I just don't see the need to roll bitcoin into an obfuscated exe to run a command line option, there aren't too many people using bitcoin that can't do that, and I am apprehensive that you think this is novel.
If you are going to be copying wallets around for people (which might actually be of utility if done right, but again, you haven't spelled out that you understand why you are doing it), it is very important you understand the 100 key
problem. I'll just cut and paste here for reference:The wallet contains a pool of queued keys. By default there are 100 keys in the key pool. The size of the pool is configurable using the "-keypool" command line argument. When you need an address for whatever reason (send, “new address”, generation, etc.), the key is not actually generated freshly, but taken from this pool. A brand new address is generated to fill the pool back to 100. So when a backup is first created, it has all of your old keys plus 100 unused keys. After sending a transaction, it has 99 unused keys. After a total of 100 new-key actions, you will start using keys that are not in your backup. Since the backup does not have the private keys necessary for authorizing spends of these coins, restoring from the old backup will cause you to lose Bitcoins.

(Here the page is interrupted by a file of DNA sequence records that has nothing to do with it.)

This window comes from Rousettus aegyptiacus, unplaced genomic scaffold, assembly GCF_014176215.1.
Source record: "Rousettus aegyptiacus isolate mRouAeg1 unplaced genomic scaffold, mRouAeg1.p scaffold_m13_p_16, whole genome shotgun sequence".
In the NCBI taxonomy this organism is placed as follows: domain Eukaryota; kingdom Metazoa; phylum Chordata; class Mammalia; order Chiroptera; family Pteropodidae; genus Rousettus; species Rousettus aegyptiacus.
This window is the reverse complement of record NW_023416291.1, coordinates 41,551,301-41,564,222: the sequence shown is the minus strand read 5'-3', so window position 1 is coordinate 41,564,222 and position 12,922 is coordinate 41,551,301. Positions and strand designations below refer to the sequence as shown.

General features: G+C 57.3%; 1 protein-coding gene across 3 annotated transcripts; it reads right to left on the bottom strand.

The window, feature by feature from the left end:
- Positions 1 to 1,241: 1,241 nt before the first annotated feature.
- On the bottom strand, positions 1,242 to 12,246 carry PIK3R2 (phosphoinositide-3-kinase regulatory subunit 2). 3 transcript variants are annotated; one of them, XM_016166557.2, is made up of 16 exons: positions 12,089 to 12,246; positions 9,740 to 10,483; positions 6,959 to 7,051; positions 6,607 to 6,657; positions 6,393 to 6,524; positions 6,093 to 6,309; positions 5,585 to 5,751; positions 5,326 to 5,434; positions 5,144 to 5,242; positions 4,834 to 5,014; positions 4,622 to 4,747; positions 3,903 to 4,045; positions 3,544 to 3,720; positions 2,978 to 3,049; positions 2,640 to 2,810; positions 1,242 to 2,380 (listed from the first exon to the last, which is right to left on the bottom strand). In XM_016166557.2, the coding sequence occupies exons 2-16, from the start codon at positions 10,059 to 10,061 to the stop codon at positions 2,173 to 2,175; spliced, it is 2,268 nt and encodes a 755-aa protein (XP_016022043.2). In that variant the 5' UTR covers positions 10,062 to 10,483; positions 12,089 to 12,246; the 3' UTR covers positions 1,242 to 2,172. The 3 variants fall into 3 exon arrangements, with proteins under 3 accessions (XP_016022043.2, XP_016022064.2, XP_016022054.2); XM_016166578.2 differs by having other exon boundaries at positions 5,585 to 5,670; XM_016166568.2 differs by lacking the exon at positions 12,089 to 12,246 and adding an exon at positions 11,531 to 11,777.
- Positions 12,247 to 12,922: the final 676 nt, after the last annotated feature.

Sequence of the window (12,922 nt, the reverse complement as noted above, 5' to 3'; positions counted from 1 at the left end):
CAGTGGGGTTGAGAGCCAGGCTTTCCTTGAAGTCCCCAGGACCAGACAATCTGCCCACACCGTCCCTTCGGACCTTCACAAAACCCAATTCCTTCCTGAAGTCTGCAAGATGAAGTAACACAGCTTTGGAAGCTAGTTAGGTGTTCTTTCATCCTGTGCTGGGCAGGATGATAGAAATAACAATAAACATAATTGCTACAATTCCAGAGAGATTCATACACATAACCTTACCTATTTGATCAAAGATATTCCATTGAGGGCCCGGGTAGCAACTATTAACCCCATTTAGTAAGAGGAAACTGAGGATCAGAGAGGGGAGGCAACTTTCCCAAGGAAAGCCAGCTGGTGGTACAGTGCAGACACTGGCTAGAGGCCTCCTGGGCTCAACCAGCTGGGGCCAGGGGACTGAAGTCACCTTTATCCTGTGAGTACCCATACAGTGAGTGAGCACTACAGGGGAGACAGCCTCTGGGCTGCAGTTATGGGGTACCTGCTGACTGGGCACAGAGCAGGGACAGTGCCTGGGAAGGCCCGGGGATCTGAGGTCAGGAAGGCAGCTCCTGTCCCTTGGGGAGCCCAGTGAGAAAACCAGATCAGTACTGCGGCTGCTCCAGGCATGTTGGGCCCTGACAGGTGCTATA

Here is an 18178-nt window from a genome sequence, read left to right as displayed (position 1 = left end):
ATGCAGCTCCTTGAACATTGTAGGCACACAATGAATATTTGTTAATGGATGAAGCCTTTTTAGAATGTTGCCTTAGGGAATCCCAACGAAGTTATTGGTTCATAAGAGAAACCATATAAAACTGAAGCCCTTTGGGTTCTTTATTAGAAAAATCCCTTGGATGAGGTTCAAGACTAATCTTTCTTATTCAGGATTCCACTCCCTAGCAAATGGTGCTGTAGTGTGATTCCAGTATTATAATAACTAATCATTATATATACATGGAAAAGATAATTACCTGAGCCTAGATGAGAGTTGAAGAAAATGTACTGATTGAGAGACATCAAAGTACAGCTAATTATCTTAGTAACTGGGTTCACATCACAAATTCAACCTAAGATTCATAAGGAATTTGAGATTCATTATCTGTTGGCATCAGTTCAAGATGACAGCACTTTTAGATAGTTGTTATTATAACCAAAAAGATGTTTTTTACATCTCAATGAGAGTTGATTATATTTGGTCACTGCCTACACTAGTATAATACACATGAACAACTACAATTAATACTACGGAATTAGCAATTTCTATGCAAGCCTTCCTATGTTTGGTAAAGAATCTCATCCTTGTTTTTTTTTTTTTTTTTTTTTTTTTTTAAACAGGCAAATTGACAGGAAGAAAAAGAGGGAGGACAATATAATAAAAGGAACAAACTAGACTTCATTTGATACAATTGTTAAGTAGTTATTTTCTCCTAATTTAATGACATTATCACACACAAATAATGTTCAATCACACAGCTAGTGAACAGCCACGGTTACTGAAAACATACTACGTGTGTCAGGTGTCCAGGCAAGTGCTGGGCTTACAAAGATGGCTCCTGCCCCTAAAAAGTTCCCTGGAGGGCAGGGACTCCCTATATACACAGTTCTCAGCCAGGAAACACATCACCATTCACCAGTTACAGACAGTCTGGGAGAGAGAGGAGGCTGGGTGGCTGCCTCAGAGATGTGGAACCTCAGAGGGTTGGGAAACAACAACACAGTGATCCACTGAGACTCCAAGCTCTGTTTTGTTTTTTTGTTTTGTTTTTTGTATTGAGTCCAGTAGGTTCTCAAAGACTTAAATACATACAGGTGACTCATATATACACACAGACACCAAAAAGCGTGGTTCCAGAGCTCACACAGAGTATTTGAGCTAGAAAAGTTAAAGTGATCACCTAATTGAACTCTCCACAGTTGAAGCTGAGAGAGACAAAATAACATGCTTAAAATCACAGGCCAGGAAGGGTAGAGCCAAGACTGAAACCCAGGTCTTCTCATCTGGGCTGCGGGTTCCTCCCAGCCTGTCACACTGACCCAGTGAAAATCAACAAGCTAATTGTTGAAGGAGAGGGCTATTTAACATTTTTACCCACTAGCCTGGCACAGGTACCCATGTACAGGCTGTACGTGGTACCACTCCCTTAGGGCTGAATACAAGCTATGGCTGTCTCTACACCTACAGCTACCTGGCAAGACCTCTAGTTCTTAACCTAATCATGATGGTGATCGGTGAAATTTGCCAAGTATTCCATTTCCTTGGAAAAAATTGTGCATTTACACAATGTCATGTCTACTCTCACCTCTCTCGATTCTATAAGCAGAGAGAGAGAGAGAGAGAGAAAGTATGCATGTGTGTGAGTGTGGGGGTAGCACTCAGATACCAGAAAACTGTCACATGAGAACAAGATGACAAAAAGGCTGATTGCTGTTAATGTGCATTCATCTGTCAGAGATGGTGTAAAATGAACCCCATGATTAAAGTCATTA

To summarize, as long as less than 100 addresses are ever used per wallet (and you know this wasn't overridden at the command line because your program can actually understand the berkley db format used in wallet.dat), you can have multiple copies of the wallet on several client instances, and all of them can send and receive bitcoins. However you are opening a pandora's box, because even with deep inspection of wallet contents, you can not avoid the potential for monetary loss by users when arbitrarily copying around wallets.
I will spell out the chronology of how you directly can cause and enable losses (by the way, this somewhat applies to wallet backups too):
1: I have a wallet with 200 unique addresses and corresponding private keys for re-sending those addresses' funds,
2: I let your utility copy my wallet to a USB stick,
3: I run the local computer version of bitcoin, press "generate new address", and receive bitcoins at it,
4: I run the portable usb version of bitcoin, press "generate new address", and receive bitcoins at it,
5: Now the seperate wallets are the only ones that can send their respective bitcoins,
6: Your program copies one of these wallets over the other one, and I lose the ability to send all the bitcoins that were at that address.
I hope your idea for a "wallet manager" isn't a copy command in a batch file that you ran through your BAT2EXE... I doubt it can understand the -datadir option I'm already using to frustrate trojans that are just as naïve